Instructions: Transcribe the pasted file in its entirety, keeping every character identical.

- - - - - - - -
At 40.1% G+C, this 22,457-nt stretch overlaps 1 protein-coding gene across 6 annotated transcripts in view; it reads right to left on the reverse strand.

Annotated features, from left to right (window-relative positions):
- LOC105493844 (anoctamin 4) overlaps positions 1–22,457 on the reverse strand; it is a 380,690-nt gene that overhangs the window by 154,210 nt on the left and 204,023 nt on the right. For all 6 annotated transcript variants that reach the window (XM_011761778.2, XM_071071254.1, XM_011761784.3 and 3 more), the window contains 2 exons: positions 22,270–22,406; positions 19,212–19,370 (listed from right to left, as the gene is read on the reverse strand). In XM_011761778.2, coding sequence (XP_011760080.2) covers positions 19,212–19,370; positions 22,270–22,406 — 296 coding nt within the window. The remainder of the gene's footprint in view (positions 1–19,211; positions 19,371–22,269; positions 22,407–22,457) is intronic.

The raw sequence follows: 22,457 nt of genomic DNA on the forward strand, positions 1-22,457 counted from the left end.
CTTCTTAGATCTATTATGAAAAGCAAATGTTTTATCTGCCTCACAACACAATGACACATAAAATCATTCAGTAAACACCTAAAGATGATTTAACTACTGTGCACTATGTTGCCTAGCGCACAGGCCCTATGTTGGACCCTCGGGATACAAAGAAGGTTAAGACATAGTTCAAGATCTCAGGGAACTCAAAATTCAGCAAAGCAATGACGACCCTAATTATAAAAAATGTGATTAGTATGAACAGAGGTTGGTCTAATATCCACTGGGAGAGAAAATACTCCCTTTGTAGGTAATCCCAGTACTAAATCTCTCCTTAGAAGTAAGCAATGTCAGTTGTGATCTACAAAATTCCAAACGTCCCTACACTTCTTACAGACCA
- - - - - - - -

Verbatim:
At 40.1% G+C, this 22,457-nt stretch overlaps 1 protein-coding gene across 6 annotated transcripts in view; it reads right to left on the reverse strand.

Annotated features, from left to right (window-relative positions):
- LOC105493844 (anoctamin 4) overlaps positions 1–22,457 on the reverse strand; it is a 380,690-nt gene that overhangs the window by 154,210 nt on the left and 204,023 nt on the right. For all 6 annotated transcript variants that reach the window (XM_011761778.2, XM_071071254.1, XM_011761784.3 and 3 more), the window contains 2 exons: positions 22,270–22,406; positions 19,212–19,370 (listed from right to left, as the gene is read on the reverse strand). In XM_011761778.2, coding sequence (XP_011760080.2) covers positions 19,212–19,370; positions 22,270–22,406 — 296 coding nt within the window. The remainder of the gene's footprint in view (positions 1–19,211; positions 19,371–22,269; positions 22,407–22,457) is intronic.

The raw sequence follows: 22,457 nt of genomic DNA on the forward strand, positions 1-22,457 counted from the left end.
CTTCTTAGATCTATTATGAAAAGCAAATGTTTTATCTGCCTCACAACACAATGACACATAAAATCATTCAGTAAACACCTAAAGATGATTTAACTACTGTGCACTATGTTGCCTAGCGCACAGGCCCTATGTTGGACCCTCGGGATACAAAGAAGGTTAAGACATAGTTCAAGATCTCAGGGAACTCAAAATTCAGCAAAGCAATGACGACCCTAATTATAAAAAATGTGATTAGTATGAACAGAGGTTGGTCTAATATCCACTGGGAGAGAAAATACTCCCTTTGTAGGTAATCCCAGTACTAAATCTCTCCTTAGAAGTAAGCAATGTCAGTTGTGATCTACAAAATTCCAAACGTCCCTACACTTCTTACAGACCA